100 YEARS AGO, April 13, 1916
♦ Col. G. W. Bruce called attention to the forty-third birthday of Faulkner County yesterday. The act of creating the county was signed April 12, 1873, and Colonel Bruce located at Conway, named as the county seat, the following day. He said the population of Conway was only about 60 when he arrived.
75 YEARS AGO, April 7, 1941
♦ The man who has lived in Conway longer than any other citizen and his wife — Charles A. and Virginia Simmons Harrison — celebrated their golden wedding anniversary Sunday at the home of their daughter, Mrs. Lewis Hall, and Mr. Hall, 1813 Scott Street.
Mr. Harrison came to Conway when the place was virtually an uninhabited prospective town site. He was brought here by his parents, Dr. R. T. and Mary Gregory Harrison, on December 28, 1869, only five months after his birth July 11, 1869, at Judsonia, White County.
Dr. Harrison homesteaded a 40-acre tract of land just north of the town site and established his home there. This tract is now the Harrison addition to Conway, inhabited by many families. He also bought a lot from Colonel Robinson on the east side of the square, now the site of Frauenthal & Schwarz’s department store, built a small frame building and opened Conway’s first store.
When the railroad was completed to Conway and a post office established here he was appointed Conway’s first postmaster.
As that time, Mr. Harrison said he had heard his father recall, Green Evans operated a small store and post office just north of the present limits of Conway, and he refused to surrender the post office equipment. It was necessary for several weeks for Dr. Harrison to take the mail pouch up to the Evans store and unlock it with Mr. Evans’ Key.
Dr. Harrison, who was a native of North Carolina, moved to Arkansas in early life and was living at Mr. Vernon when the Civil War broke out. He served as a surgeon in the Confederate Army during the conflict.
Charles A. Harrison began an active business career at the age of 21. He has operated some of the largest shingle mills in the state and spent most of his life in the timber, lumber and shingle business. As a boy he worked for two years as a printer for Volney Jamison, editor of the Conway Democrat.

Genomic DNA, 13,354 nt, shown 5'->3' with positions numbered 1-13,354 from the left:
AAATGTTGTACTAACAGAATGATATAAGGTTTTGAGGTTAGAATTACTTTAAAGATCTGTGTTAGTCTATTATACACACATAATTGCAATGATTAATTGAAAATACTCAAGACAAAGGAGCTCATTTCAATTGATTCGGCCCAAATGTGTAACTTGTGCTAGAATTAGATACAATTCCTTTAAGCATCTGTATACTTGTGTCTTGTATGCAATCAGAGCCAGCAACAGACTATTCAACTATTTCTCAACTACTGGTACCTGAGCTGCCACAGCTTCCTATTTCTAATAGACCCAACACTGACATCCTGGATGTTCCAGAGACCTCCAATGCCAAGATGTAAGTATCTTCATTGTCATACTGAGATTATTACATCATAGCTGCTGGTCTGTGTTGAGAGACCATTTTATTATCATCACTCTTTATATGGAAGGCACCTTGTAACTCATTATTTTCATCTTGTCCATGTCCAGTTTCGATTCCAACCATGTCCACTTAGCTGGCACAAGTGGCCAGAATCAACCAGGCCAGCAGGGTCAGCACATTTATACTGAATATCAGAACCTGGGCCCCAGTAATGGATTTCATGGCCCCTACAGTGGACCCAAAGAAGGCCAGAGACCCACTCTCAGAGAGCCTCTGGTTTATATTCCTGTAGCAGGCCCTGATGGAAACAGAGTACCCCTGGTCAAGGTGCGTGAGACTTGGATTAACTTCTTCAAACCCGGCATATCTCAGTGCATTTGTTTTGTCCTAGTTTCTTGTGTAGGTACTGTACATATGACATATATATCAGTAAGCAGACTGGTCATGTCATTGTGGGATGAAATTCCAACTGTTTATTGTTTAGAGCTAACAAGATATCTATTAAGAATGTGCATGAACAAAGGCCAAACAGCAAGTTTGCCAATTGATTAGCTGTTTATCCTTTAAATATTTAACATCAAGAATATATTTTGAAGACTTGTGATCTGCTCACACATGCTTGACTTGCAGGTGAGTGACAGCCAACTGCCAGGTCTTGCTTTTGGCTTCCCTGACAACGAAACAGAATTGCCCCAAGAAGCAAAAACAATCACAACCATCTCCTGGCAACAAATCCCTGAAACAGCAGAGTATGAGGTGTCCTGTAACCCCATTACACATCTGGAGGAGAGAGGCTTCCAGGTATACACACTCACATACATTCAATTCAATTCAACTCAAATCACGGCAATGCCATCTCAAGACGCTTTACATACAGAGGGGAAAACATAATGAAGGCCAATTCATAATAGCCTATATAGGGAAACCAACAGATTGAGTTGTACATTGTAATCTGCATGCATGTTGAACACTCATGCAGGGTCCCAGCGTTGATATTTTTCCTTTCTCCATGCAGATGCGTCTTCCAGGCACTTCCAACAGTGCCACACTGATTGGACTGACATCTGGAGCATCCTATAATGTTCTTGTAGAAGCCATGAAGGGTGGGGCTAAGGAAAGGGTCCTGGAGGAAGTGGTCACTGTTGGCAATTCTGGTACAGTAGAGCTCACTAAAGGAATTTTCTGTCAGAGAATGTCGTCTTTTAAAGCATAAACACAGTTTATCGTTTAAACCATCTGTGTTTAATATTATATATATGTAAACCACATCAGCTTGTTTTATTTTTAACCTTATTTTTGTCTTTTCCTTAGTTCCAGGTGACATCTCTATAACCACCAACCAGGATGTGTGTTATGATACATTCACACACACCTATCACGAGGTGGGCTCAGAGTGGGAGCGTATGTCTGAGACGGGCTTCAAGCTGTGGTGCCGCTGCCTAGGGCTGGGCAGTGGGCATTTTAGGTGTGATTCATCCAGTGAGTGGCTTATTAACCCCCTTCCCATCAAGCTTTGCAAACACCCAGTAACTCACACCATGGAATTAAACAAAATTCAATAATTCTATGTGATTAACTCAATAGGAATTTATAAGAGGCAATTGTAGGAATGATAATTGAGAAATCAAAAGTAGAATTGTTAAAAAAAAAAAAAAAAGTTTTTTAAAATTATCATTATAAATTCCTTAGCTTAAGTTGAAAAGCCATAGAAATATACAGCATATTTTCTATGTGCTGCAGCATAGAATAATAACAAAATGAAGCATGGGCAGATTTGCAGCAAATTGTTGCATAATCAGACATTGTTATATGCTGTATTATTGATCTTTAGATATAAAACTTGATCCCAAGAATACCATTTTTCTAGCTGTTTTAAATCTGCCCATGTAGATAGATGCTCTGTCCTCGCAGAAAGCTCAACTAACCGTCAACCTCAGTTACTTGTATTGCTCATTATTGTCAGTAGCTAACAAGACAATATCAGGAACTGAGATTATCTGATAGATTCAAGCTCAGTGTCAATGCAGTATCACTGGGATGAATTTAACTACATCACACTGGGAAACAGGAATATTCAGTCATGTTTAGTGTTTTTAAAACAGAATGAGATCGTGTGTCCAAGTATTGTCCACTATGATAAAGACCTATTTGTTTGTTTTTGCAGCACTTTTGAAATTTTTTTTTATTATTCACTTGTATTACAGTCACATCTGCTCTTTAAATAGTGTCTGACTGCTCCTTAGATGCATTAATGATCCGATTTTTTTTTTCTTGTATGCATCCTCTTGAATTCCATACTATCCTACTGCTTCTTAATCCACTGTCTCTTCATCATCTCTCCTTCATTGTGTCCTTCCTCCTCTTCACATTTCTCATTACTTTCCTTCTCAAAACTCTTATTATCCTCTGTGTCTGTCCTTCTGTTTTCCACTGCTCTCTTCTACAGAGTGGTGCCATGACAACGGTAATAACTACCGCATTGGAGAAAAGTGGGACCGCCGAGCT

The marriage of which the fiftieth anniversary was celebrated yesterday occurred at the old Harrison home two miles south of Conway, now the Russ dairy farm, on April 9, 1891. The bride, Virginia Lula Simmons, a daughter of P. H. and Missouri Simmons, was born February 15, 1871, at Old Lewisburg, Conway County, came with her parents to Conway at the age of 7 and was reared and educated here. Her father, a brother of the late W. B. Simmons, another Conway pioneer, was a farmer and was a partner of Dr. R.T. Markham in one of Conway’s first livery stables.
Eight children were born to Mr. and Mrs. Harrison, of whom six are living. One died in infancy and the other, Mrs. Herbert Simmons, died in 1930. The children are Homer of Prescott, Carl of Baton Rouge, La., Hubert of Camden, Mrs. Eugene Prince of Camden and Mrs. Tillman Jones and Mrs. Hall of Conway. The Harrisons also have 12 grandchildren.
50 YEARS AGO, April 25, 1966
♦ Conway’s oldest drugstore – Greeson’s – was up for sale. Mrs. Marguerite Wilkins, the owner, said she was putting the business up for sale to pursue her personal interests and hobbies. Greeson Drug Co. at Front and Oak Streets dated back to the early 1890s.